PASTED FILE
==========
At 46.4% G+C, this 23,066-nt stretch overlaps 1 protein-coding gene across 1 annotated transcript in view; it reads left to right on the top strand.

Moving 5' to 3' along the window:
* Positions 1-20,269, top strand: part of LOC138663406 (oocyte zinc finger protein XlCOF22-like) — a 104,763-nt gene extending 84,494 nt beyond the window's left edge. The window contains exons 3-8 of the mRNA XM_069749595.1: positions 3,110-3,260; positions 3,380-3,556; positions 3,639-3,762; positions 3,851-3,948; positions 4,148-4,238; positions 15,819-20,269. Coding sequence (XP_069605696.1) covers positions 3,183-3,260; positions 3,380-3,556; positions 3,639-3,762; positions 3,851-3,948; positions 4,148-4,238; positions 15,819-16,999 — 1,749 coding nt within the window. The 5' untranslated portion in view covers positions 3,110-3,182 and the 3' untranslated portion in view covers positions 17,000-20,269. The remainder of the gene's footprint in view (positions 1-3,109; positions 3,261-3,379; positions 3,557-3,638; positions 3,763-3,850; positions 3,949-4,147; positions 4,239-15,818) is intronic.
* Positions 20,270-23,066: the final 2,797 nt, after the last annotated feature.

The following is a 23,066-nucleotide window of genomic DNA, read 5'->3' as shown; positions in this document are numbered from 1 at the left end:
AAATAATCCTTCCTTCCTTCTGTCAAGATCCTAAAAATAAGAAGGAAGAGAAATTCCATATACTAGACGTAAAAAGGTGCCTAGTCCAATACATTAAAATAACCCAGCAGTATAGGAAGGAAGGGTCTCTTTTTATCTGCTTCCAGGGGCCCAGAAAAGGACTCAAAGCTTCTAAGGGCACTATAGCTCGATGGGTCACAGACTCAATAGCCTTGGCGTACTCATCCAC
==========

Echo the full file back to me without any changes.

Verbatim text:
At 46.4% G+C, this 23,066-nt stretch overlaps 1 protein-coding gene across 1 annotated transcript in view; it reads left to right on the top strand.

Moving 5' to 3' along the window:
* Positions 1-20,269, top strand: part of LOC138663406 (oocyte zinc finger protein XlCOF22-like) — a 104,763-nt gene extending 84,494 nt beyond the window's left edge. The window contains exons 3-8 of the mRNA XM_069749595.1: positions 3,110-3,260; positions 3,380-3,556; positions 3,639-3,762; positions 3,851-3,948; positions 4,148-4,238; positions 15,819-20,269. Coding sequence (XP_069605696.1) covers positions 3,183-3,260; positions 3,380-3,556; positions 3,639-3,762; positions 3,851-3,948; positions 4,148-4,238; positions 15,819-16,999 — 1,749 coding nt within the window. The 5' untranslated portion in view covers positions 3,110-3,182 and the 3' untranslated portion in view covers positions 17,000-20,269. The remainder of the gene's footprint in view (positions 1-3,109; positions 3,261-3,379; positions 3,557-3,638; positions 3,763-3,850; positions 3,949-4,147; positions 4,239-15,818) is intronic.
* Positions 20,270-23,066: the final 2,797 nt, after the last annotated feature.

The following is a 23,066-nucleotide window of genomic DNA, read 5'->3' as shown; positions in this document are numbered from 1 at the left end:
AAATAATCCTTCCTTCCTTCTGTCAAGATCCTAAAAATAAGAAGGAAGAGAAATTCCATATACTAGACGTAAAAAGGTGCCTAGTCCAATACATTAAAATAACCCAGCAGTATAGGAAGGAAGGGTCTCTTTTTATCTGCTTCCAGGGGCCCAGAAAAGGACTCAAAGCTTCTAAGGGCACTATAGCTCGATGGGTCACAGACTCAATAGCCTTGGCGTACTCATCCAC